Let the "new commers" go. If they can't do it without learning the "grand" and "old tradition" way than I say adios. I for one do not want to share a blind with someone who can't sit still if he's not killing right here right now. Go play duck hunting video games if thats what your about.

You sound bitter about the lose of your crutch and the place you hunt. If So cal is that tough then move. I did. From L.A. to S.F. I want to be even closer to the prime hunting so now it's S.F. to Redding

Adapt.learn and use it to better your next time out. Thats Tradition

I do agree that there were other options. If Mallards were the only concern than the punch card idea would have worked.

Thanks for the post Jesse even though to me it sounds a bit like Mr. Matthews is more concerned about how many he kills and not all too concerned about the long term effects on waterfowl.
 

Greenhead

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That's the first hunter I've heard or seen that was ready to give up birds in the bag over giving up his moto.

Since they don't shoot mallards in SoCal, and the moto ban is all about helping the mallards out, what's the beef?
 

Jay

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A limit on mallards won't affect them since they don't shoot many. So they'd rather have their moto and let the northern hunters take the hit with a lower mallard limit.

I say stop sending them our water.
 

Greenhead

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I agree, Jay. And I also say if your a died-in-the-wool duck hunter, SoCal ain't the best place to take up residence.
 

spectr17

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There are a few mallard holes down here, you'll never get me to say where. One of them was at Wister until they turned it into a goose feeding area. One day when I first started hunting down there I was waiting to backfill a decent pond. An old timer heard me moanng about not being able to shoot mallards. He told me of the area and I thought, yeah right.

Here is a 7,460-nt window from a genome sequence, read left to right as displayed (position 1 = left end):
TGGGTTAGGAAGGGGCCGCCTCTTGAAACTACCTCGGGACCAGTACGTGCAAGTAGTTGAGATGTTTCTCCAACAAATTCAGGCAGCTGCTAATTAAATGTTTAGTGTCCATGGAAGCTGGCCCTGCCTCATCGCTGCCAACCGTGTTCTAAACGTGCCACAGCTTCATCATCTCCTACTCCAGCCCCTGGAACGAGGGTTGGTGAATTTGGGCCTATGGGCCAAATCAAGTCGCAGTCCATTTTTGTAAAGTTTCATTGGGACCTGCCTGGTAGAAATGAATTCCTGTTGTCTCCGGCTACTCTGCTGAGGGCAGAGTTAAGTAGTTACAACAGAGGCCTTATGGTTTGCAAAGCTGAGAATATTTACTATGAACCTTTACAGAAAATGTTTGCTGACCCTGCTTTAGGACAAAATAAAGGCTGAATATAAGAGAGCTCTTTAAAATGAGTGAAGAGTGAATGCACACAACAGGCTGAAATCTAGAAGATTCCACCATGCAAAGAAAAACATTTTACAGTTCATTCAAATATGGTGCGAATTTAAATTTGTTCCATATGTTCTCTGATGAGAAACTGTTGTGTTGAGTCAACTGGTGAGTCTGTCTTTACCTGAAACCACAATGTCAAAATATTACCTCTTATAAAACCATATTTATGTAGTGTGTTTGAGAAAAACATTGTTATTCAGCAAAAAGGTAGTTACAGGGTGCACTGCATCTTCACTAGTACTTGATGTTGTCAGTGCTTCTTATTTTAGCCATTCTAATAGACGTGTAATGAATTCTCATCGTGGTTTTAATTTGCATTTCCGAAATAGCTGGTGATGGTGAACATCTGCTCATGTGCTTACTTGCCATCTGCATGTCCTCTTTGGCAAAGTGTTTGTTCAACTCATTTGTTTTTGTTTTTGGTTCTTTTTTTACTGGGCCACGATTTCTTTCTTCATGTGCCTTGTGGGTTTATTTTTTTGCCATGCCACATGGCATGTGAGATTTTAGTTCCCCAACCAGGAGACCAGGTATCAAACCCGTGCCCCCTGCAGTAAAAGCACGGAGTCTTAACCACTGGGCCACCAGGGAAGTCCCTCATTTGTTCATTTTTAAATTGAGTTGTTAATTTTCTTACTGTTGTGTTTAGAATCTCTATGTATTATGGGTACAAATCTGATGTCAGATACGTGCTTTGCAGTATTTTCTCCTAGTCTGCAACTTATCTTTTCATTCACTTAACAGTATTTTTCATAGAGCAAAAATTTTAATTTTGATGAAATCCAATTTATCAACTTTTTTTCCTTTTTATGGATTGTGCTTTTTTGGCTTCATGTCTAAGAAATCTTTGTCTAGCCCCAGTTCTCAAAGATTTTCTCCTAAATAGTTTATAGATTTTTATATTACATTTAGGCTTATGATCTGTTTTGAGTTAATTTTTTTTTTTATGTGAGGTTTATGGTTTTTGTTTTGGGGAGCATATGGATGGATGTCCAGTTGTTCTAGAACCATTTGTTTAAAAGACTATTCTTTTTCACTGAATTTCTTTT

He wasn't kidding and we whacked mallards every trip down there in that area. After awhile, some of the regulars caught on and I had to wait some days to get into the area.

I've never used a moto, but several years ago I got one of the flapper mallards, Wonder Duck I think they call it. I've used trolling motors and jerk cords to get some movement in my dekes since Wister is like glass 99% of the time. The jerk cords get old and you have to reset it if the deke anchor pops loose. Is my flapper evil?

E.A., on the analogy Jim Matthews uses about bears and dogs and quail. I believe he is referring to using a dog to find game, then point it and hold it until you show up to take a shot. Be it bears, pheasants or quail, the dog is a tool doing the same job on all 3 cases. Gibbons wanting  to ban one but saying the other is noble is flawed logic.

I'm in favor of waiting another year to see what the studies say and then make a sound decision based on the facts.

I'm retreating to put my asbestos undies on.
 

Greenhead

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Jesse- I lived in San Diego (Fallbrook) for 10 years and used to hunt ducks up around Palomar Mountain. All I ever shot were mallards and honkers.

The San Luis River basin is loaded with mallards, but there's no hunting allowed in San Diego County. If there was, I bet I could have shot a limit most anytime. So, when Matthews says no mallards are taken in SoCal, he's wrong.

I also fished tons of farm ponds around Fallbrook and at dawn and dusk the number of mallards that flew in and landed was incredible.

Thanks for your forum--it's a hoot.